Taking multiple medicines is a reality for many people

Many older people in Ireland now take between seven and 12 medicines a day

Polypharmacy is loosely defined as taking five or more prescription medicines a day. Photograph: iStock

Polypharmacy is loosely defined as taking five or more prescription medicines a day. Photograph: iStock

 

The biggest health spend in this country is not on any particular disease but on problems caused by drugs – over or under prescribing, wrong doses and adverse drug interactions, according to a prominent Dublin pharmacist.

Karl Hilton, past-president of the Irish Pharmacy Union, encounters potentially dangerous drug interactions on a regular basis and is keenly aware of the complexity of multiple prescribed medicines to patients in hospitals and in their homes.

Polypharmacy is loosely defined as taking five or more prescription medicines a day. Many older people in Ireland now take between seven and 12 medicines a day. “Older people are particularly vulnerable to adverse drug reactions and drug interactions. The risk of an adverse drug reaction increased from 13 per cent for a person taking two medicines to 58 per cent in a person taking five medicines,” says Hilton.

Dr Brendan O’Shea, from the Irish College of General Practitioners, says “the effective use of safe medicines” is contributing to the increased life expectancy of our population. “Polypharmacy is an aspect of evolved medical practice in first and second world economies and, if done well, the advantages significantly outweigh the disadvantages,” he says.

But, as with most things, the devil is in the detail. Doctors and pharmacists are keenly aware that drug interactions are a big cause for concern and some will even admit that sometimes medication is prescribed to deal with social problems in the absence of other solutions.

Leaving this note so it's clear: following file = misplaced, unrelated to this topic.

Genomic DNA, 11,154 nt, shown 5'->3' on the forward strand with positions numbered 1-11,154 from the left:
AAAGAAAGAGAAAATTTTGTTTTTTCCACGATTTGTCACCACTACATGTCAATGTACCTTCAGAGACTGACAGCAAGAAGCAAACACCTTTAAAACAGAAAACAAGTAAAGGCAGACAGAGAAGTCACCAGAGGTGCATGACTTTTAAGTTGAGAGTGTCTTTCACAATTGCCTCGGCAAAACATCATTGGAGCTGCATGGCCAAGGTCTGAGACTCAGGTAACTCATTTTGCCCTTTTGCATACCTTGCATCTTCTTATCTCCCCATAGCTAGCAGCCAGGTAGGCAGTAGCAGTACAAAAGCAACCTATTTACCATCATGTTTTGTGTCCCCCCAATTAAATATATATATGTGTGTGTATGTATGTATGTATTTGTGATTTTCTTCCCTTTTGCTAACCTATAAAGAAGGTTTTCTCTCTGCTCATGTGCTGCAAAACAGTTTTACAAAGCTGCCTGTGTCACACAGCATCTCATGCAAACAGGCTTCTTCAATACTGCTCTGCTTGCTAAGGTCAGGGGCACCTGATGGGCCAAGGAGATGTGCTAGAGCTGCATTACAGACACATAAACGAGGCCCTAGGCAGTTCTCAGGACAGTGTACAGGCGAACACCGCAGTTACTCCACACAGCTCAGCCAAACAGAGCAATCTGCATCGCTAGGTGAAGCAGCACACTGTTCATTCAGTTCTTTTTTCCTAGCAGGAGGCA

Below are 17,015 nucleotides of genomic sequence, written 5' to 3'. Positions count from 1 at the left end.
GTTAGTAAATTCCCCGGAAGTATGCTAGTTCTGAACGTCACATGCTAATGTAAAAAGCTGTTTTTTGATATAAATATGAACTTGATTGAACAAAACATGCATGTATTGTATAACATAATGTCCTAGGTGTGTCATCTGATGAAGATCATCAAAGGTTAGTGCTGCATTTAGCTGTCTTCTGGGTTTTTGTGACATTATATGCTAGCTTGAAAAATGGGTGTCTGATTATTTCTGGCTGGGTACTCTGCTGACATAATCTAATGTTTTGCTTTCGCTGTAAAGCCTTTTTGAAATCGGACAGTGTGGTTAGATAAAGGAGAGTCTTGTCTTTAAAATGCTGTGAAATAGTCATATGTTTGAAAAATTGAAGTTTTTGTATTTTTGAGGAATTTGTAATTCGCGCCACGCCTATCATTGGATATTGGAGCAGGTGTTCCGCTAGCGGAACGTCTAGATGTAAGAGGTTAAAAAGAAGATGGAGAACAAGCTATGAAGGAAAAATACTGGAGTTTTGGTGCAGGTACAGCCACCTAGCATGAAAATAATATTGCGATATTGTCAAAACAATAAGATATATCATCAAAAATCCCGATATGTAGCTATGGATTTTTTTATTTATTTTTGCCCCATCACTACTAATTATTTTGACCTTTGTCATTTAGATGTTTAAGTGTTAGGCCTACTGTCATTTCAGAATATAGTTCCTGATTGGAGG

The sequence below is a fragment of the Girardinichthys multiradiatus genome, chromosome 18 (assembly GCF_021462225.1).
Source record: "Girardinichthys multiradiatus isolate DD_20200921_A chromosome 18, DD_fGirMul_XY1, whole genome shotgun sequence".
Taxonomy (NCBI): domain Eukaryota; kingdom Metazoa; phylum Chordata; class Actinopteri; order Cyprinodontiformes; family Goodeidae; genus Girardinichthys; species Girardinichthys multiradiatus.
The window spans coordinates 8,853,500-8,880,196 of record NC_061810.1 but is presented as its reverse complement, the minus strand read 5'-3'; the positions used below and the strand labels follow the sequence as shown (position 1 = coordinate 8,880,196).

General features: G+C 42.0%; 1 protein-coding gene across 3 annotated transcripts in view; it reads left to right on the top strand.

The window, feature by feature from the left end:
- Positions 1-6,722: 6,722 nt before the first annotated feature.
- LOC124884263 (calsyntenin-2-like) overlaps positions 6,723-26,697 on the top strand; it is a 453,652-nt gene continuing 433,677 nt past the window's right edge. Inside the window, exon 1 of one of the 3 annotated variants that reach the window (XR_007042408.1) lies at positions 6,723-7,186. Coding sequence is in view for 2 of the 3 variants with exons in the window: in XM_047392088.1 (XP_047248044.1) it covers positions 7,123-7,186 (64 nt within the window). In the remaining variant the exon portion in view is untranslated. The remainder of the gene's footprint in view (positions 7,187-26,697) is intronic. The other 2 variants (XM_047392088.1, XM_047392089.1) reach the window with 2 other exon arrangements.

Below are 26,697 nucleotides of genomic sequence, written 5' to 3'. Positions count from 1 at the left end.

For many people, the use of multiple daily medicines creeps up on them. “It usually starts when someone is diagnosed with high blood pressure in their late 40s or early 50s. Then, they might be diagnosed with high cholesterol or diabetes. Later, medications are added for conditions such as heart failure, osteoarthritis and possibly dementia,” explains O’Shea.

The importance of medicine reviews is stressed by doctors and pharmacists alike but the question is who should do them. “Medicine reviews can be carried out by GPs, practice nurses or health assistants in GP practices,” he says. But, Hilton believes pharmacists are the best practitioners to carry out medicines reviews. “We don’t do medicine review on a formal structural basis, but we have been campaigning for years for the Government to introduce a system where the pharmacist could sit down with a patient to go through all their medications to see where any duplications could be avoided or if they are taking medications for too long.”

Other key points to consider in such medical reviews are potential drug interactions, incorrect dosage and whether certain medicines should be discontinued. “It’s safe to stop certain types of medicines as a person ages. For example, it’s better not to manage diabetes so tightly when a person is older but it’s a complex decision to take people off or reduce their medicines,” says O’Shea. Studies have also shown that blood pressure medicines should be reduced in older people to reduce the risk of falls.